François Huber produced pioneering scientific work on the biology and life of honey bees. To enable his research, he designed a leaf hive of 12 wooden frames, hinged together which could be opened like leaves of a book to enable close observation of the activities of the bees.

My bee book (1842) by Cotton, William Charles, 1813-1879.Original Source: Museum of English Rural Life

William Charles Cotton's book on bees contains his letters to cottagers, bee verses and reprints from the works of other writers. There are also details of his plans to introduce bees to New Zealand. Cotton advocated the use of a puff ball narcotic to spare the lives of bees.  

Langstroth on the hive and the honey-bee : a bee keeper's manual (1914) by Langstroth, L. L. (Lorenzo Lorraine), 1810-1895.Original Source: Museum of English Rural Life

Lorenzo L. Langstroth is regarded as the father of American beekeeping. In 1851 he created his movable-frame hive, with hanging frames, in which the bees construct honey-filled combs, which can be easily removed by the beekeeper. This became the model for the modern beehive.  

British bee-keeper's guide book to the management of bees (1903) by Cowan, Thomas William, 1840-1926.Original Source: Museum of English Rural Life

This guide book was Thomas William Cowan’s most successful and influential publication, both in Britain and abroad. Noted for its clear, practical style, the guide was first published in 1881, went through twenty-five editions and was translated into seven different languages.

Persio; tradotto in verso sciolto e dichiarato da Francesco Stelluti (1630) by Stelluti, Francesco, 1577-1653.Original Source: University of Reading Special Collections

Inspiring a better future for everyone

Awareness of bees and their plight will help to secure a better future for bees and everyone, encouraging support for environmental campaigns and the creation of more bee-friendly spaces. Our collections help to raise awareness and inspire interest in these extraordinary insects.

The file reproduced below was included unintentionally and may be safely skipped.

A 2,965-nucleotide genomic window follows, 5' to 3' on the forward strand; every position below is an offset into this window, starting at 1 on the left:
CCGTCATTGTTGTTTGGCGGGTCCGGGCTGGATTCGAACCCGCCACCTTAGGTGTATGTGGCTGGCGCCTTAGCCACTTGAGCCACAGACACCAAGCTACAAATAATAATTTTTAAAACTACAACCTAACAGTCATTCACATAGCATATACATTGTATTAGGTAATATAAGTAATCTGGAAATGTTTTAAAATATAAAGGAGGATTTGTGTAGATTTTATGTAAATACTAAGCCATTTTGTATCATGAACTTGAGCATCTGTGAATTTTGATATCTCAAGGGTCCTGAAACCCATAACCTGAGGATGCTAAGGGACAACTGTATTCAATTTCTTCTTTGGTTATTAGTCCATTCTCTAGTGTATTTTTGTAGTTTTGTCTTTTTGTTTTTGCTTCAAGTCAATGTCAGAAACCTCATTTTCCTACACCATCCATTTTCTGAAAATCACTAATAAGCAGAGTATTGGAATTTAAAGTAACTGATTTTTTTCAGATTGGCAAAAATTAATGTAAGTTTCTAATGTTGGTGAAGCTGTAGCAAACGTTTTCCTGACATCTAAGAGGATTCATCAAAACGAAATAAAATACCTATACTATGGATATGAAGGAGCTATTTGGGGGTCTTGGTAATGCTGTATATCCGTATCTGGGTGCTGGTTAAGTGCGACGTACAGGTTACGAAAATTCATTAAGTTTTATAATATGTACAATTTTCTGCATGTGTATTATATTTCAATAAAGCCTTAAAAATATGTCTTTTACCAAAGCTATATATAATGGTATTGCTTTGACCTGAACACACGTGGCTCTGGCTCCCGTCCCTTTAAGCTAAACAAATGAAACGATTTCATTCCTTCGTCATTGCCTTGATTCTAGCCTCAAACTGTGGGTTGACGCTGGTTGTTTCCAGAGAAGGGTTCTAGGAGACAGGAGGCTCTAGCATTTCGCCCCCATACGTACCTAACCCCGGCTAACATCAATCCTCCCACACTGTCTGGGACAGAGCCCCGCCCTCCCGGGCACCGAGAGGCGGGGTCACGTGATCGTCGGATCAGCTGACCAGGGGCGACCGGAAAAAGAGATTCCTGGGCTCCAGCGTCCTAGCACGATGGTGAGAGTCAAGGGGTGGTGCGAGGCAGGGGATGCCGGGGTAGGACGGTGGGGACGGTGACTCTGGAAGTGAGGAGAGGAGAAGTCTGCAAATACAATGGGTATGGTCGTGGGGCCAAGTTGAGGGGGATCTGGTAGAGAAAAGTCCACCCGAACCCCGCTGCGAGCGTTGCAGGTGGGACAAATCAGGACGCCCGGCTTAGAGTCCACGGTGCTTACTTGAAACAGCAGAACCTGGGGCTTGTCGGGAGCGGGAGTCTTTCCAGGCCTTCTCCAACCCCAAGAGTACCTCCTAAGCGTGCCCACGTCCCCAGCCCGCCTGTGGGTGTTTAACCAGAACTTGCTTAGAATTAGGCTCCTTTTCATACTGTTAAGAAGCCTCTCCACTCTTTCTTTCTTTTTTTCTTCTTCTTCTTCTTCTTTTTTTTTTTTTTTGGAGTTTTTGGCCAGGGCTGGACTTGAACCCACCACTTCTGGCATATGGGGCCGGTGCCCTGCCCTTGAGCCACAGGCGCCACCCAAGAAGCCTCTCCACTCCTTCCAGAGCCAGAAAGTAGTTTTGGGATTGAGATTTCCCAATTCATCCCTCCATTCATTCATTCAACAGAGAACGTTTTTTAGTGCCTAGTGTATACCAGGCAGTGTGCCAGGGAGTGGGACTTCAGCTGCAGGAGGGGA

Credits: Story

Discover more

Described as the most comprehensive collection of its kind in the world, the Cowan Bee Collection contains around 2,500 book, pamphlet and journal titles relating to bees and beekeeping, including many rare foreign language titles.

The University of Reading Special Collections holds William Charles Cotton’s library as part of the Bee Collection. It comprises 221 volumes of mainly English works, with some French and German, published from 1609 to the 1870s. 

Visit our web pages on the Cole Library, the Cowan Bee Collection and the Bee Collection to learn more about these collections and how to visit us. The cataloguing of the Cowan Bee Collection was generously funded by the Eva Crane Trust.

Crane, Eva. The world history of beekeeping and honey hunting. (Routledge, [1999]

Hawker, Robert J. The enigma that was Thomas William Cowan. (Northern Bee Books, 2011).

Website - 'Jan Swammerdam (1637-1680)' [14 January 2022].

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The story featured may in some cases have been created by an independent third party and may not always represent the views of the institutions, listed below, who have supplied the content.